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Tennis Elbow

What is tennis elbow?

This is a painful condition involving an area where several muscles attach to bone on the outer side of the elbow. The bony attachment is called the lateral epicondyle, hence the medical name for the condition. The area of attachment becomes inflamed, usually after overuse, and a vicious cycle of poor healing and degeneration occurs resulting in prolonged symptoms.

What causes tennis elbow?

The involved muscles work to extend the wrist (as in the picture). Tennis elbow is usually caused by repetitive overuse of these muscles and occasionally by a direct injury. Racquet sports can be implicated but routine daily tasks, involving gripping and moving the wrist, are more commonly cited by patients.

What are the symptoms of tennis elbow?

Tennis elbow occurs most frequently between the ages of 30-50 years in men and women. Pain with certain activities is noted. This pain often is felt from the outer side of the elbow (circled in picture) down into the forearm, along the course of the affected muscles. The tip of the lateral epicondyle becomes tender to touch. In severe cases elbow movements, particularly straightening, become painful. Other conditions may mimic tennis elbow and must be carefully excluded.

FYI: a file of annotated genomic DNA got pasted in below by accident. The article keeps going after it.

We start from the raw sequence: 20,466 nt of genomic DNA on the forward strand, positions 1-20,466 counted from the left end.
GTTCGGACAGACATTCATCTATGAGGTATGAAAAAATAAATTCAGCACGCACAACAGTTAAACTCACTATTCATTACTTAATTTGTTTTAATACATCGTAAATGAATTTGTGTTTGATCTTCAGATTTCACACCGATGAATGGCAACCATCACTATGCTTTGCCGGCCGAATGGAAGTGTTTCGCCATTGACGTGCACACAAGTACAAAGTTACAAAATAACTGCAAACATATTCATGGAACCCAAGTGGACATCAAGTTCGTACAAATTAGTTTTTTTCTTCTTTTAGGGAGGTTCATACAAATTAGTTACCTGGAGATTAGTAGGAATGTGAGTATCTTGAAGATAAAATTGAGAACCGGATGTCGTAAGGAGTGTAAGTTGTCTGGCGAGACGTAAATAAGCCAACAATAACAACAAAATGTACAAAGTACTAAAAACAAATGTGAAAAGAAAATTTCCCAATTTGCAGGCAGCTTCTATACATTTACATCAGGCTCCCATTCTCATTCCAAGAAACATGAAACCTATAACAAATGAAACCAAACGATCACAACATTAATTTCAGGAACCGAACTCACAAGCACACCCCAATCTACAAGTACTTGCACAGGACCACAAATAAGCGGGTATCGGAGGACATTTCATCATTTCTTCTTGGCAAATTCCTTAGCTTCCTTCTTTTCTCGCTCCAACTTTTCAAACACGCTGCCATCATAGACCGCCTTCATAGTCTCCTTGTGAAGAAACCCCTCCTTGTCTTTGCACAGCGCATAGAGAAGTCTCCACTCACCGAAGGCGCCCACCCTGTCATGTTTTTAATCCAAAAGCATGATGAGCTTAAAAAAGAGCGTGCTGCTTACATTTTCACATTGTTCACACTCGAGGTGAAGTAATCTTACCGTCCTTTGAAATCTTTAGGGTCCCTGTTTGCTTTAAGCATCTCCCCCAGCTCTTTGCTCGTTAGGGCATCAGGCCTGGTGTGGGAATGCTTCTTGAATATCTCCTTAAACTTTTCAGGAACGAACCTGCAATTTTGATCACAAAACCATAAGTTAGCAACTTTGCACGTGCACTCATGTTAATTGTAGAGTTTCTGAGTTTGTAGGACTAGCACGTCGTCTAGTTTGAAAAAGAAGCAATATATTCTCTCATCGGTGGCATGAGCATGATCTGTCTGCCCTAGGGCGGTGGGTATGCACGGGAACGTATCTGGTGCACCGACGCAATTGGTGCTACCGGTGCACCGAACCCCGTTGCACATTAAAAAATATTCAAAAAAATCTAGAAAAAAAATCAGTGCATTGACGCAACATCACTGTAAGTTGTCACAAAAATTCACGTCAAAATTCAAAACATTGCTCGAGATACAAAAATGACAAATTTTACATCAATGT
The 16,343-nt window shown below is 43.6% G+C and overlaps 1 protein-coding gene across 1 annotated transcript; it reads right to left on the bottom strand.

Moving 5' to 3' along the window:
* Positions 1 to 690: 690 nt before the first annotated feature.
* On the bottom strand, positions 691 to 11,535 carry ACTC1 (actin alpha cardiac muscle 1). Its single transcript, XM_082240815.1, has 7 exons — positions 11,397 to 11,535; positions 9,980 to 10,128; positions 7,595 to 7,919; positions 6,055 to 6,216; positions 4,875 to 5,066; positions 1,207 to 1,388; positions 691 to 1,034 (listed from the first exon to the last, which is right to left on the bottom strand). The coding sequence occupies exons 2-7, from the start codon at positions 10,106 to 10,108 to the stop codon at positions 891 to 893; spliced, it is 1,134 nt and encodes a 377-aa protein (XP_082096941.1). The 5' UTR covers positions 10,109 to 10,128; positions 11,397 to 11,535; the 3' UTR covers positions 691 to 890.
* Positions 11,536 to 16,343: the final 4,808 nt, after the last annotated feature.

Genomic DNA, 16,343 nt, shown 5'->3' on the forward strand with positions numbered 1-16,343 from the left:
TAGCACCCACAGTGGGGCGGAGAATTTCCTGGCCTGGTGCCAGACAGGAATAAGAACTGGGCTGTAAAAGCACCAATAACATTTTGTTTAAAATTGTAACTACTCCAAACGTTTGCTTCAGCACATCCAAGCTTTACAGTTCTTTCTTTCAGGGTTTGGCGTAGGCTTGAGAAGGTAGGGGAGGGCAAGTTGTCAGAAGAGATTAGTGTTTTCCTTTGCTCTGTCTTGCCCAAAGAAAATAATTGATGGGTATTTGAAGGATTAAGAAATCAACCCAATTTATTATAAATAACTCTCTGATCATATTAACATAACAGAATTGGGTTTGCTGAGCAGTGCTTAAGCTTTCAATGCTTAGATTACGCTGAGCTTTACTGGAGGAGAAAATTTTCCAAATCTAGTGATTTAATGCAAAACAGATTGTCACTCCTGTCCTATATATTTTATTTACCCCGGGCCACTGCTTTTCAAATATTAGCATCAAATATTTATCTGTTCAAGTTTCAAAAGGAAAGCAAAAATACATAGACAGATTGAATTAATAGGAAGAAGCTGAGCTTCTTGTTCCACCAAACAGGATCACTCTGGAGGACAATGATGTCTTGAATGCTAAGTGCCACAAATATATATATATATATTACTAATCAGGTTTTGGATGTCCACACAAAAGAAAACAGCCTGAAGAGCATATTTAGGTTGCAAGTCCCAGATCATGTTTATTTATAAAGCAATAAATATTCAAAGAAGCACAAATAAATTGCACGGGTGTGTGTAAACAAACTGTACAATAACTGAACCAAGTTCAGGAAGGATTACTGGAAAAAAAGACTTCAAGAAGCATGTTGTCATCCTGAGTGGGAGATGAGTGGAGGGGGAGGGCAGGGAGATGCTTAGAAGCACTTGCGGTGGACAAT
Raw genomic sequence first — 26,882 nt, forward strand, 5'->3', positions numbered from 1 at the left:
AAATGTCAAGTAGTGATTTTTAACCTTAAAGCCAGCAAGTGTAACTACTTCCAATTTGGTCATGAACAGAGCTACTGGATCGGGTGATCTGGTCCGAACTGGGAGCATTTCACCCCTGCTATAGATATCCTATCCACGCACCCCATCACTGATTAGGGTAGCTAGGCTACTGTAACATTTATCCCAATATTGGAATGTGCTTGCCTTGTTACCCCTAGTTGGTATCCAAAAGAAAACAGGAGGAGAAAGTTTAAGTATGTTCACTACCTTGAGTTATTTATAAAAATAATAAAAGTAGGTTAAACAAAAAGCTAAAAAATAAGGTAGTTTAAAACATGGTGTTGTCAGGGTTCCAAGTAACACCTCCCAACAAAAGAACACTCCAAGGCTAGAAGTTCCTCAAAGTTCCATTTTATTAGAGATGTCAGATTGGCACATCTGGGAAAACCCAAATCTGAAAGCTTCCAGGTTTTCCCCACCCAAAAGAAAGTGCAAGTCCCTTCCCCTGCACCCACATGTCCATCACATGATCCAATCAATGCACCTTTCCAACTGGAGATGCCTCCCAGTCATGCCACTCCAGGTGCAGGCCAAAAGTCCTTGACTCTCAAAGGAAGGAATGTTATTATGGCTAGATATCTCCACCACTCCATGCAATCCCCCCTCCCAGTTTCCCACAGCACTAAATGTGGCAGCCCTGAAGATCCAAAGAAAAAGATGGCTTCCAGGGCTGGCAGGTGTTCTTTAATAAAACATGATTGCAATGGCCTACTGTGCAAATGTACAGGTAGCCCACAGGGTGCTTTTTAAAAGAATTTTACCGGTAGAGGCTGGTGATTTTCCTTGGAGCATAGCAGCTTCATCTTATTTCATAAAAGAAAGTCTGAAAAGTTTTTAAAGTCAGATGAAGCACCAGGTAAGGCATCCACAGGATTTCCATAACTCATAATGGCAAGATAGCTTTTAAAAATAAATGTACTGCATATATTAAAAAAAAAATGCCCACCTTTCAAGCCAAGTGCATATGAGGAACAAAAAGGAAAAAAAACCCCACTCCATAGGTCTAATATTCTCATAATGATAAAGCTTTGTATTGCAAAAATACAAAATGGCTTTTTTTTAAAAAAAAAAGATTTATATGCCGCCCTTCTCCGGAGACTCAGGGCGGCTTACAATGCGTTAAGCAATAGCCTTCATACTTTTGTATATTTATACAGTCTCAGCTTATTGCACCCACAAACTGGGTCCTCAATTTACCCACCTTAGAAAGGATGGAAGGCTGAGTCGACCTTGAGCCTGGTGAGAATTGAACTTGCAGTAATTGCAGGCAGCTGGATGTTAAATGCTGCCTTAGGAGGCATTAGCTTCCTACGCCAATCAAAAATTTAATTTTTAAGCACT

What is the treatment of tennis elbow?

Fortunately most patients with this condition do not require surgery.

With rest and activity modification alone most cases settle over a period of a few months to several years. Anti-inflammatory medication can be helpful. Physiotherapy and a tennis elbow clasp can relieve the symptoms somewhat. A tennis elbow (or epicondylitis) clasp is a padded strap worn just below the elbow. It squeezes the muscle before it attaches to the lateral epicondyle so reducing the muscle pull on the bone during activity.

A local anaesthetic and steroid injection may relieve a severe episode by damping down inflammation in the muscle attachment.

Surgery at The Horder Centre is possible, but it is reserved for severe, resistant cases and involves cutting out the damaged area of muscle attachment. This is only successful at relieving symptoms in about 70% of cases.

Information provided courtesy of our Consultant Orthopaedic Hand Surgeon, Mrs Lisa Leonard.

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